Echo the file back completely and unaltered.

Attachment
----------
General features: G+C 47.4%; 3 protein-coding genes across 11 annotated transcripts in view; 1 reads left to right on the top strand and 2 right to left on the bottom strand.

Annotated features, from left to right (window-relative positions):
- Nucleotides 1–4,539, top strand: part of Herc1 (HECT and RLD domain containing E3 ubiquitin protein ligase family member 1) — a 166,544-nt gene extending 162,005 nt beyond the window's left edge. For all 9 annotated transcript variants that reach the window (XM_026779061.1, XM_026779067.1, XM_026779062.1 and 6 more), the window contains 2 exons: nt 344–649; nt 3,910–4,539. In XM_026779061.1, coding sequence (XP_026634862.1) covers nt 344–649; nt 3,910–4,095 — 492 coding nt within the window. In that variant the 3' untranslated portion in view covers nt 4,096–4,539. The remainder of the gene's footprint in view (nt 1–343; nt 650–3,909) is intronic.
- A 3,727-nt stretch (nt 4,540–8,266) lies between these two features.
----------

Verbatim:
General features: G+C 47.4%; 3 protein-coding genes across 11 annotated transcripts in view; 1 reads left to right on the top strand and 2 right to left on the bottom strand.

Annotated features, from left to right (window-relative positions):
- Nucleotides 1–4,539, top strand: part of Herc1 (HECT and RLD domain containing E3 ubiquitin protein ligase family member 1) — a 166,544-nt gene extending 162,005 nt beyond the window's left edge. For all 9 annotated transcript variants that reach the window (XM_026779061.1, XM_026779067.1, XM_026779062.1 and 6 more), the window contains 2 exons: nt 344–649; nt 3,910–4,539. In XM_026779061.1, coding sequence (XP_026634862.1) covers nt 344–649; nt 3,910–4,095 — 492 coding nt within the window. In that variant the 3' untranslated portion in view covers nt 4,096–4,539. The remainder of the gene's footprint in view (nt 1–343; nt 650–3,909) is intronic.
- A 3,727-nt stretch (nt 4,540–8,266) lies between these two features.